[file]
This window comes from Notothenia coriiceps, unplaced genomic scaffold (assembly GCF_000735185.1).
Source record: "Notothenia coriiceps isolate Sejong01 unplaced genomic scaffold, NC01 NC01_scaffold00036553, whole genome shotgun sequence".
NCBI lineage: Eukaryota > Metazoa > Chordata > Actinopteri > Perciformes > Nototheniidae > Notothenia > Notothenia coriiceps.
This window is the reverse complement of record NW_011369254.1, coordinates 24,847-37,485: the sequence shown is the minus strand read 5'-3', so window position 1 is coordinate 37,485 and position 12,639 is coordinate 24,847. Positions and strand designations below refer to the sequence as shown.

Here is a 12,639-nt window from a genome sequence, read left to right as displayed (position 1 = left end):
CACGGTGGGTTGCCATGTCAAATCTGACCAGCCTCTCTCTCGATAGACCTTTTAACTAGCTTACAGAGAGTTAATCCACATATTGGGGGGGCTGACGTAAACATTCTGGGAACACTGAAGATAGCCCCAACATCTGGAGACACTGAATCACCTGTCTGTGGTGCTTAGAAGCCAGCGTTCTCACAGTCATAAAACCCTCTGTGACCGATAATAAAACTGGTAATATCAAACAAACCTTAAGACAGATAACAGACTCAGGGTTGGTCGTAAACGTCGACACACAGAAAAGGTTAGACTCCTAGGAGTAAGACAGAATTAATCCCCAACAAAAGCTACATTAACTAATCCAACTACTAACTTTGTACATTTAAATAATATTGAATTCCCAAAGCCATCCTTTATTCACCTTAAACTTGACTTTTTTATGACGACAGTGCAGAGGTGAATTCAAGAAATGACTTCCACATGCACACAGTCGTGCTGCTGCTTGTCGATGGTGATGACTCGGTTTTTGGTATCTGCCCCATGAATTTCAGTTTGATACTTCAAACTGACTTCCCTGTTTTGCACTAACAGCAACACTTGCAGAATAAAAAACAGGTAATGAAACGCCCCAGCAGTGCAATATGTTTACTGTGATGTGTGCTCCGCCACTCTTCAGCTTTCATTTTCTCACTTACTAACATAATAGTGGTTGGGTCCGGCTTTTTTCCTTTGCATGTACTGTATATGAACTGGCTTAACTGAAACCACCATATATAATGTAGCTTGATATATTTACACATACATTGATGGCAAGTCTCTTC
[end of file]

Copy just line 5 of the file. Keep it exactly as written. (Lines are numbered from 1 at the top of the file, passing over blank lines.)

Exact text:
Here is a 12,639-nt window from a genome sequence, read left to right as displayed (position 1 = left end):